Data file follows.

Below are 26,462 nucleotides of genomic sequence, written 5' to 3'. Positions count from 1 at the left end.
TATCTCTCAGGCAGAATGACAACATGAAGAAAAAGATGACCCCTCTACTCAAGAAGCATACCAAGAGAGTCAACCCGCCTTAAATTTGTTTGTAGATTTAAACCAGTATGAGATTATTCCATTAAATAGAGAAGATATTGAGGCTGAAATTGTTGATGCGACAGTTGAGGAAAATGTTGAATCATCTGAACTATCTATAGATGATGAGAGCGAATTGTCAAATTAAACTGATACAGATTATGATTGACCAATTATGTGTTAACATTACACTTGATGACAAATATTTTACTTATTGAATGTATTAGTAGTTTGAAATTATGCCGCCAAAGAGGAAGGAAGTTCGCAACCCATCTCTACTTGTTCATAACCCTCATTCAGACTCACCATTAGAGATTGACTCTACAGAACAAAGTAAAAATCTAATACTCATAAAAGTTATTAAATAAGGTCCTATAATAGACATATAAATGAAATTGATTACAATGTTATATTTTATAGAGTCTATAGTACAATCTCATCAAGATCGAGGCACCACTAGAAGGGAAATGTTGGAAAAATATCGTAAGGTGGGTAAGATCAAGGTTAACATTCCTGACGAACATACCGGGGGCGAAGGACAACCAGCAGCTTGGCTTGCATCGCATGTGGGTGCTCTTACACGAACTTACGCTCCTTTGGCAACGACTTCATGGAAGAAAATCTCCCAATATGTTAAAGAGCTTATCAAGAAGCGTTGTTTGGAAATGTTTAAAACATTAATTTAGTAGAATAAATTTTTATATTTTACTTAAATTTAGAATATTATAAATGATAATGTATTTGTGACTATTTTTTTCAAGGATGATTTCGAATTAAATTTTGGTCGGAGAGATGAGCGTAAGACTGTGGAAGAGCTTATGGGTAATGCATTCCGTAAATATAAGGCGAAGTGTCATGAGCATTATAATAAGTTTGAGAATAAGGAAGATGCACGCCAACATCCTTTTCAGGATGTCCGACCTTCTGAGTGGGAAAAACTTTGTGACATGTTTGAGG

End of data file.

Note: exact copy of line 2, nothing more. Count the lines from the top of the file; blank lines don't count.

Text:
TATCTCTCAGGCAGAATGACAACATGAAGAAAAAGATGACCCCTCTACTCAAGAAGCATACCAAGAGAGTCAACCCGCCTTAAATTTGTTTGTAGATTTAAACCAGTATGAGATTATTCCATTAAATAGAGAAGATATTGAGGCTGAAATTGTTGATGCGACAGTTGAGGAAAATGTTGAATCATCTGAACTATCTATAGATGATGAGAGCGAATTGTCAAATTAAACTGATACAGATTATGATTGACCAATTATGTGTTAACATTACACTTGATGACAAATATTTTACTTATTGAATGTATTAGTAGTTTGAAATTATGCCGCCAAAGAGGAAGGAAGTTCGCAACCCATCTCTACTTGTTCATAACCCTCATTCAGACTCACCATTAGAGATTGACTCTACAGAACAAAGTAAAAATCTAATACTCATAAAAGTTATTAAATAAGGTCCTATAATAGACATATAAATGAAATTGATTACAATGTTATATTTTATAGAGTCTATAGTACAATCTCATCAAGATCGAGGCACCACTAGAAGGGAAATGTTGGAAAAATATCGTAAGGTGGGTAAGATCAAGGTTAACATTCCTGACGAACATACCGGGGGCGAAGGACAACCAGCAGCTTGGCTTGCATCGCATGTGGGTGCTCTTACACGAACTTACGCTCCTTTGGCAACGACTTCATGGAAGAAAATCTCCCAATATGTTAAAGAGCTTATCAAGAAGCGTTGTTTGGAAATGTTTAAAACATTAATTTAGTAGAATAAATTTTTATATTTTACTTAAATTTAGAATATTATAAATGATAATGTATTTGTGACTATTTTTTTCAAGGATGATTTCGAATTAAATTTTGGTCGGAGAGATGAGCGTAAGACTGTGGAAGAGCTTATGGGTAATGCATTCCGTAAATATAAGGCGAAGTGTCATGAGCATTATAATAAGTTTGAGAATAAGGAAGATGCACGCCAACATCCTTTTCAGGATGTCCGACCTTCTGAGTGGGAAAAACTTTGTGACATGTTTGAGG